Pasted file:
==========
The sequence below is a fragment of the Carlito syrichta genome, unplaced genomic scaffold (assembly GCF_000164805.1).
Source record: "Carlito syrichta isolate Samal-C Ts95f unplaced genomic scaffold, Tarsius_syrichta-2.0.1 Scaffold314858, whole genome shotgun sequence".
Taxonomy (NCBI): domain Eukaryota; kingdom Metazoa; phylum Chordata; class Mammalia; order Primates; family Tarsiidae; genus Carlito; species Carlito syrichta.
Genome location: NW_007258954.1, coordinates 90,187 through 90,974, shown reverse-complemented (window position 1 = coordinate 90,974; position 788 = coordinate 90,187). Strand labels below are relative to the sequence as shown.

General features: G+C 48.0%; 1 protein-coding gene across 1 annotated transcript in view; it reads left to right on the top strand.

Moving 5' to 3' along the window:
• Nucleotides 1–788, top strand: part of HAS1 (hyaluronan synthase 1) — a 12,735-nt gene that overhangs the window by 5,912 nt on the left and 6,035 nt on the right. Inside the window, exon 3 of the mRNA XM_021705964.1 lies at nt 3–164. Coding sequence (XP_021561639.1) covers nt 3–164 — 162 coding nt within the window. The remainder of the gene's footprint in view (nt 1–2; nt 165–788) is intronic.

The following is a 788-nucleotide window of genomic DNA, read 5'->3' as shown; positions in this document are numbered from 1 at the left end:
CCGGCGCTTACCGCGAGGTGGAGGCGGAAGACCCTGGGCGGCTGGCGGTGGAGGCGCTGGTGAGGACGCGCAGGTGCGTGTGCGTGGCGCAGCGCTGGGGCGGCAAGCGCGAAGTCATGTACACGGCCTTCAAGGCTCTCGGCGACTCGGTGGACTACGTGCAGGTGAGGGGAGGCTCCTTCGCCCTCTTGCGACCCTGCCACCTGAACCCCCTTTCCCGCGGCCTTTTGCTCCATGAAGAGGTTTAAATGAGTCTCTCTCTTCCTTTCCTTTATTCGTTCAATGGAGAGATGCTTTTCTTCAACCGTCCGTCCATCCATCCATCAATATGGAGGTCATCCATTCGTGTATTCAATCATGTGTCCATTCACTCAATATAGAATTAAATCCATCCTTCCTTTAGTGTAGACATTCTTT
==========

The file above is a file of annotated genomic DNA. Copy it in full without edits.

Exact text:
The sequence below is a fragment of the Carlito syrichta genome, unplaced genomic scaffold (assembly GCF_000164805.1).
Source record: "Carlito syrichta isolate Samal-C Ts95f unplaced genomic scaffold, Tarsius_syrichta-2.0.1 Scaffold314858, whole genome shotgun sequence".
Taxonomy (NCBI): domain Eukaryota; kingdom Metazoa; phylum Chordata; class Mammalia; order Primates; family Tarsiidae; genus Carlito; species Carlito syrichta.
Genome location: NW_007258954.1, coordinates 90,187 through 90,974, shown reverse-complemented (window position 1 = coordinate 90,974; position 788 = coordinate 90,187). Strand labels below are relative to the sequence as shown.

General features: G+C 48.0%; 1 protein-coding gene across 1 annotated transcript in view; it reads left to right on the top strand.

Moving 5' to 3' along the window:
• Nucleotides 1–788, top strand: part of HAS1 (hyaluronan synthase 1) — a 12,735-nt gene that overhangs the window by 5,912 nt on the left and 6,035 nt on the right. Inside the window, exon 3 of the mRNA XM_021705964.1 lies at nt 3–164. Coding sequence (XP_021561639.1) covers nt 3–164 — 162 coding nt within the window. The remainder of the gene's footprint in view (nt 1–2; nt 165–788) is intronic.

The following is a 788-nucleotide window of genomic DNA, read 5'->3' as shown; positions in this document are numbered from 1 at the left end:
CCGGCGCTTACCGCGAGGTGGAGGCGGAAGACCCTGGGCGGCTGGCGGTGGAGGCGCTGGTGAGGACGCGCAGGTGCGTGTGCGTGGCGCAGCGCTGGGGCGGCAAGCGCGAAGTCATGTACACGGCCTTCAAGGCTCTCGGCGACTCGGTGGACTACGTGCAGGTGAGGGGAGGCTCCTTCGCCCTCTTGCGACCCTGCCACCTGAACCCCCTTTCCCGCGGCCTTTTGCTCCATGAAGAGGTTTAAATGAGTCTCTCTCTTCCTTTCCTTTATTCGTTCAATGGAGAGATGCTTTTCTTCAACCGTCCGTCCATCCATCCATCAATATGGAGGTCATCCATTCGTGTATTCAATCATGTGTCCATTCACTCAATATAGAATTAAATCCATCCTTCCTTTAGTGTAGACATTCTTT